Letters To The Editor Open Access
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World J Gastroenterol. May 7, 2008; 14(17): 2783-2783
Published online May 7, 2008. doi: 10.3748/wjg.14.2783
Eosinophilic cholecystitis caused by Ascaris lumbricoides
Alvaro Montiel-Jarquín, Hospital General de Zona No. 15, Tehuacan, Puebla 72550, México
Author contributions: Montiel-Jarquín A analyzed and wrote the paper.
Correspondence to: Alvaro Montiel-Jarquín, MD, Hospital General de Zona No. 15, Tehuacan, Instituto Mexicano del Seguro Social, Puebla 72550, México. dralmoja@hotmail.com
Telephone: +52-222-2446781
Fax: +52-222-2444386
Received: January 10, 2008
Revised: March 8, 2008
Published online: May 7, 2008


Eosinophilic cholecystitis is caused by the accumulation of eosinophils in the gallbladder wall and diagnosis is usually made based on histopathologic studies. The purpose of this paper is to comment on a case report published in World J Gastroenterol 2007 July; 13 (27): 3760-3762, about eosinophilic cholecystitis along with pericarditis without histopathological studies, which are considered necessary for its diagnosis.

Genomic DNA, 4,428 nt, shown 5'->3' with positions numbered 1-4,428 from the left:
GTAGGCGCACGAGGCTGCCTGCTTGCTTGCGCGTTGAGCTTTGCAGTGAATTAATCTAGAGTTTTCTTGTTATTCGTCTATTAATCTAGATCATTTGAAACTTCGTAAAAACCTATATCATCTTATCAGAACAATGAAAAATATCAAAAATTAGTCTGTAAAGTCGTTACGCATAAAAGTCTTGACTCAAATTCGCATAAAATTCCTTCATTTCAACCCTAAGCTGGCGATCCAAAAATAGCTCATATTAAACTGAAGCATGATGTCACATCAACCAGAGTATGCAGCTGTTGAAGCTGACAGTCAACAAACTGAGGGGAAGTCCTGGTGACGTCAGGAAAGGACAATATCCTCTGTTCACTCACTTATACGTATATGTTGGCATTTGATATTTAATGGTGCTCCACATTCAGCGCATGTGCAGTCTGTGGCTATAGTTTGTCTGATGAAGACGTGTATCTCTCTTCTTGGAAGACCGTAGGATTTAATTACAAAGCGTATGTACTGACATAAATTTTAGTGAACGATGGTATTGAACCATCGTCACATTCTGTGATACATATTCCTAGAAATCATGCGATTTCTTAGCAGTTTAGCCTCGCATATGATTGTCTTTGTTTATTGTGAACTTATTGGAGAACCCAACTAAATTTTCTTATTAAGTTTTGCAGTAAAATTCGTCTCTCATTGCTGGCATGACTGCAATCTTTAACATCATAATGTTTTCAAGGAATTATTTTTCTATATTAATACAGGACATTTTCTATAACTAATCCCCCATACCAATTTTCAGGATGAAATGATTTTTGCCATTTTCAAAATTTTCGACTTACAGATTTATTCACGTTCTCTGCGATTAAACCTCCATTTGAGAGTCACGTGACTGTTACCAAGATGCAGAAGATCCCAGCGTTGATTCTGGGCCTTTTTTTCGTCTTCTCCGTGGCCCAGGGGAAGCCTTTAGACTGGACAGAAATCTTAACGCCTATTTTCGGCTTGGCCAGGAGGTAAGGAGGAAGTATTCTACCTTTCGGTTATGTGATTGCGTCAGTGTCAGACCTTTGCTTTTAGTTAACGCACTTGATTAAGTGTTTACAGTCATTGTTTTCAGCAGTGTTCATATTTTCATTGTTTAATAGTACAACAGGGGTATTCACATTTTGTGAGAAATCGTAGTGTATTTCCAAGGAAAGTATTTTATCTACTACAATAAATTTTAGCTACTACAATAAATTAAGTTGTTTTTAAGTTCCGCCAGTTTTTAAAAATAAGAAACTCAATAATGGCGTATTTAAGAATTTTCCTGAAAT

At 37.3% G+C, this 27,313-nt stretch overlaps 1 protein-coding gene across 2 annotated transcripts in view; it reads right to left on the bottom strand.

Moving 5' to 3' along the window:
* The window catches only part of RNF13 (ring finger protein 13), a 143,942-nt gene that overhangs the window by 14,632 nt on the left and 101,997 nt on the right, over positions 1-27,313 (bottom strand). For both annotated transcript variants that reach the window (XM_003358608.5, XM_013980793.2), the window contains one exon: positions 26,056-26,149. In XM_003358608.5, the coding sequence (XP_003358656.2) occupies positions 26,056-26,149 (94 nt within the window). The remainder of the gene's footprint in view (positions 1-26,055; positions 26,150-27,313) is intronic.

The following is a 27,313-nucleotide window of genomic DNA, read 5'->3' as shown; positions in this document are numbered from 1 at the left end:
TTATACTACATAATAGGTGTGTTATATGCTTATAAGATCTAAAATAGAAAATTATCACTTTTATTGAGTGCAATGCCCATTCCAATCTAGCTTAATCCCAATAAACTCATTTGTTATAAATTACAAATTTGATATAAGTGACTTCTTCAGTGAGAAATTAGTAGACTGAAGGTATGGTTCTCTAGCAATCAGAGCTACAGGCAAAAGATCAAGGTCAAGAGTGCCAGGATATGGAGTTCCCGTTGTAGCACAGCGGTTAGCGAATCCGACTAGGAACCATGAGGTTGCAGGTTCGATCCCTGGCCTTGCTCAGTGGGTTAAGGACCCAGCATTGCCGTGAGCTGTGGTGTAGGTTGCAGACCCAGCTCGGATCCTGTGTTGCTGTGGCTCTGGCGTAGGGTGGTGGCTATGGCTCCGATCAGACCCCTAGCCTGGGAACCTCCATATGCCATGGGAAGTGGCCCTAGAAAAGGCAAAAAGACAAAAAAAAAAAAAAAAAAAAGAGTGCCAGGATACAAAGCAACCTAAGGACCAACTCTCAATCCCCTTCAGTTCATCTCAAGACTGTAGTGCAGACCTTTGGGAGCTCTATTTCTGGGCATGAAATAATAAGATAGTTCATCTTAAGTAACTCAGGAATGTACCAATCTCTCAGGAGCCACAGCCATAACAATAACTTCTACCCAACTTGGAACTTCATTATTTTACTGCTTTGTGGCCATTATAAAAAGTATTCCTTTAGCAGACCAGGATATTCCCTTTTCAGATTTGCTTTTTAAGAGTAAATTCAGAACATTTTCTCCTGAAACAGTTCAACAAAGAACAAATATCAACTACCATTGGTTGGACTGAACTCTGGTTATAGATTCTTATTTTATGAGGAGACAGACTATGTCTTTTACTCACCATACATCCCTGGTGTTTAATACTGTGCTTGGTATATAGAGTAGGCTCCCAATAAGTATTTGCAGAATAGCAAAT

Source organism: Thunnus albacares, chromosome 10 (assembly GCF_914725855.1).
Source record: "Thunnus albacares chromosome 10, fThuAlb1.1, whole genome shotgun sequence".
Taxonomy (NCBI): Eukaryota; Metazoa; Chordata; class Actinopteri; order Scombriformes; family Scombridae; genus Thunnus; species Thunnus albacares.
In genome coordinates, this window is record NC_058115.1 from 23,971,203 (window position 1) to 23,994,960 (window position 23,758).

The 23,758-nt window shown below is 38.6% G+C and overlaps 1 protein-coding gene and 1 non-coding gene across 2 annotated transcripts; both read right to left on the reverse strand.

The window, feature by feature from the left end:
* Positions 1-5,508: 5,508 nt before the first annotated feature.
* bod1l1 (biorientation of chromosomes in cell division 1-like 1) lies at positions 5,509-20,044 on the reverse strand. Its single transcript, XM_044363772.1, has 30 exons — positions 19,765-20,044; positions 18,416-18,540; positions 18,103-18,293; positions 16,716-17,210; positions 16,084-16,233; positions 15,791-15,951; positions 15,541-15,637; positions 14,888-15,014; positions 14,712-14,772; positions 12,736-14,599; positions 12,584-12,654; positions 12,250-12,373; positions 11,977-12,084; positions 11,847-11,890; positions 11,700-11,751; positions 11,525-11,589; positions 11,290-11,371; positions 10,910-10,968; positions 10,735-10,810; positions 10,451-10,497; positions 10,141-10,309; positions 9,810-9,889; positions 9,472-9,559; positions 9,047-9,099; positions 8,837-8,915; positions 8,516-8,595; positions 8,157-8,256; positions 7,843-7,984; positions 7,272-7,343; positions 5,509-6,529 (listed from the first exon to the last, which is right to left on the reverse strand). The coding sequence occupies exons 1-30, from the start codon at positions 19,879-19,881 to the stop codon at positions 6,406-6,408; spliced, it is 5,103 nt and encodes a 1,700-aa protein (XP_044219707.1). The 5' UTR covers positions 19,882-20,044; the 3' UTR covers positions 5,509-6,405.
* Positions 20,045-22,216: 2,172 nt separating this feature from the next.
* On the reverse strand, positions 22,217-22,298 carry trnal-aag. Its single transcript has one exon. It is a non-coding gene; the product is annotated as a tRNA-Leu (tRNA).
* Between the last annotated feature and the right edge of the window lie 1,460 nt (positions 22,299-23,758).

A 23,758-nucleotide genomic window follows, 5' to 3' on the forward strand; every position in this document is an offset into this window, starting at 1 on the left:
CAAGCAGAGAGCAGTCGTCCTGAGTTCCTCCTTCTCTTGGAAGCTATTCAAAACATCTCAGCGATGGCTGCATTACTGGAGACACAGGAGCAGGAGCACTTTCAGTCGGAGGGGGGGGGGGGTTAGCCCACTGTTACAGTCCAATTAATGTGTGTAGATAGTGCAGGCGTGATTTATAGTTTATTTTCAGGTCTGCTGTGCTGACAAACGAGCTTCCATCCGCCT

Key Words: Eosinophilic cholecystitis, Ascaris lumbricoides, Pericarditis


Regarding the article eosinophilic cholecystitis along with pericarditis caused by Ascaris lumbricoides: A case report[1], a coproparasitoscopic test should have been conducted to demonstrate the presence of the parasite in the digestive tract of the patient, since the presence of the A. lumbricoides’s antigen in the blood is nonspecific and only refers to the contact of the patient with the parasite[24]. It is likely that the parasitosis is the cause both of the eosinophilia and the cholecystitis. Nevertheless, because the histopathological study to demonstrate an increase of eosinophils in the gallbladder wall was not conducted[1], the following doubt remains: did eosinophilia cause the cholecystitis? Because of clinical improvement with medical treatment with albendazole, surgery was not performed and the acute cholecystitis that went into remission following administration of the drug may be a consequence of migration of the parasite from the biliary tract[2].


Peer reviewers: Xian-Ming Chen, MD, Associate Professor, Department of Medical Microbiology and Immunology, Creighton University, 2500 California Plaza, Omaha NE 68178, United States; Richard A Kozarek, MD, Department of Gastroenterology, Virginia Mason Medical Center, 1100 Ninth Avenue, PO Box 900, Seattle 98111-0900, United States

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